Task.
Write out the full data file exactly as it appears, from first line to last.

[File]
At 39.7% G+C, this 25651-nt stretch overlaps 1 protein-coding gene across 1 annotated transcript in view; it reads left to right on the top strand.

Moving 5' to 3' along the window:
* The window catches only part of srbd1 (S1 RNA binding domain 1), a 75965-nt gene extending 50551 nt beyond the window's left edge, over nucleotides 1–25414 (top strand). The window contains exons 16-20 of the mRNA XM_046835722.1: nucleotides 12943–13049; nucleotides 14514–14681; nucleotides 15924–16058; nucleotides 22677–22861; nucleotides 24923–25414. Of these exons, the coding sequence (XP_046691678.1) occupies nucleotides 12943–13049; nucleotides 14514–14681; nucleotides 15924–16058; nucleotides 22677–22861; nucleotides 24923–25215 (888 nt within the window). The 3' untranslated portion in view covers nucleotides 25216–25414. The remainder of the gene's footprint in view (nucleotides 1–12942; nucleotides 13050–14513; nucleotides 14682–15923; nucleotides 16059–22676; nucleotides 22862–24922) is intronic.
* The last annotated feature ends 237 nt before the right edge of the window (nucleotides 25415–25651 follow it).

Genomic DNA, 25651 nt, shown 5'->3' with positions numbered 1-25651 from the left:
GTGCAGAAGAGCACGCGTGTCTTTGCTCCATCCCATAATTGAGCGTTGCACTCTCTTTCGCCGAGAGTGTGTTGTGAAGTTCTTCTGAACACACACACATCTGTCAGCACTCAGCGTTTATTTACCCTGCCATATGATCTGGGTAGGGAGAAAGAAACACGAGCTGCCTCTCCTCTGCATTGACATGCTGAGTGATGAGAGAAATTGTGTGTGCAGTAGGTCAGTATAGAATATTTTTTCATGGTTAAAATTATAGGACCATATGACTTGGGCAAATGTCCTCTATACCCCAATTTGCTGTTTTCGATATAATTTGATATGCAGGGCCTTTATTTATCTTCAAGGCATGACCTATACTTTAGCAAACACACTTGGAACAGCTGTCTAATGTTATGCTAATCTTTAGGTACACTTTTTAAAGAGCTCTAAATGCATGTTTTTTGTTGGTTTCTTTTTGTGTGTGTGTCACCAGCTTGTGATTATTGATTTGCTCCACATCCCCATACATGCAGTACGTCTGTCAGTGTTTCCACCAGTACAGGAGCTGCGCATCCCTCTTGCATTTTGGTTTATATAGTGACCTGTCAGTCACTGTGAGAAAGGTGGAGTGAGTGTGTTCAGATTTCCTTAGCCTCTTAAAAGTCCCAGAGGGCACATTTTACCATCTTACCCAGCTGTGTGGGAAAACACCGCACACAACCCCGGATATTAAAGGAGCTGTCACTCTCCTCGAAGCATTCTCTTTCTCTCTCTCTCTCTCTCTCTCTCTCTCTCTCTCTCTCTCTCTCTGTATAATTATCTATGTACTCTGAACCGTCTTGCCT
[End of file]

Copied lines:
At 39.7% G+C, this 25651-nt stretch overlaps 1 protein-coding gene across 1 annotated transcript in view; it reads left to right on the top strand.

Moving 5' to 3' along the window:
* The window catches only part of srbd1 (S1 RNA binding domain 1), a 75965-nt gene extending 50551 nt beyond the window's left edge, over nucleotides 1–25414 (top strand). The window contains exons 16-20 of the mRNA XM_046835722.1: nucleotides 12943–13049; nucleotides 14514–14681; nucleotides 15924–16058; nucleotides 22677–22861; nucleotides 24923–25414. Of these exons, the coding sequence (XP_046691678.1) occupies nucleotides 12943–13049; nucleotides 14514–14681; nucleotides 15924–16058; nucleotides 22677–22861; nucleotides 24923–25215 (888 nt within the window). The 3' untranslated portion in view covers nucleotides 25216–25414. The remainder of the gene's footprint in view (nucleotides 1–12942; nucleotides 13050–14513; nucleotides 14682–15923; nucleotides 16059–22676; nucleotides 22862–24922) is intronic.
* The last annotated feature ends 237 nt before the right edge of the window (nucleotides 25415–25651 follow it).

Genomic DNA, 25651 nt, shown 5'->3' with positions numbered 1-25651 from the left:
GTGCAGAAGAGCACGCGTGTCTTTGCTCCATCCCATAATTGAGCGTTGCACTCTCTTTCGCCGAGAGTGTGTTGTGAAGTTCTTCTGAACACACACACATCTGTCAGCACTCAGCGTTTATTTACCCTGCCATATGATCTGGGTAGGGAGAAAGAAACACGAGCTGCCTCTCCTCTGCATTGACATGCTGAGTGATGAGAGAAATTGTGTGTGCAGTAGGTCAGTATAGAATATTTTTTCATGGTTAAAATTATAGGACCATATGACTTGGGCAAATGTCCTCTATACCCCAATTTGCTGTTTTCGATATAATTTGATATGCAGGGCCTTTATTTATCTTCAAGGCATGACCTATACTTTAGCAAACACACTTGGAACAGCTGTCTAATGTTATGCTAATCTTTAGGTACACTTTTTAAAGAGCTCTAAATGCATGTTTTTTGTTGGTTTCTTTTTGTGTGTGTGTCACCAGCTTGTGATTATTGATTTGCTCCACATCCCCATACATGCAGTACGTCTGTCAGTGTTTCCACCAGTACAGGAGCTGCGCATCCCTCTTGCATTTTGGTTTATATAGTGACCTGTCAGTCACTGTGAGAAAGGTGGAGTGAGTGTGTTCAGATTTCCTTAGCCTCTTAAAAGTCCCAGAGGGCACATTTTACCATCTTACCCAGCTGTGTGGGAAAACACCGCACACAACCCCGGATATTAAAGGAGCTGTCACTCTCCTCGAAGCATTCTCTTTCTCTCTCTCTCTCTCTCTCTCTCTCTCTCTCTCTCTCTCTCTCTGTATAATTATCTATGTACTCTGAACCGTCTTGCCT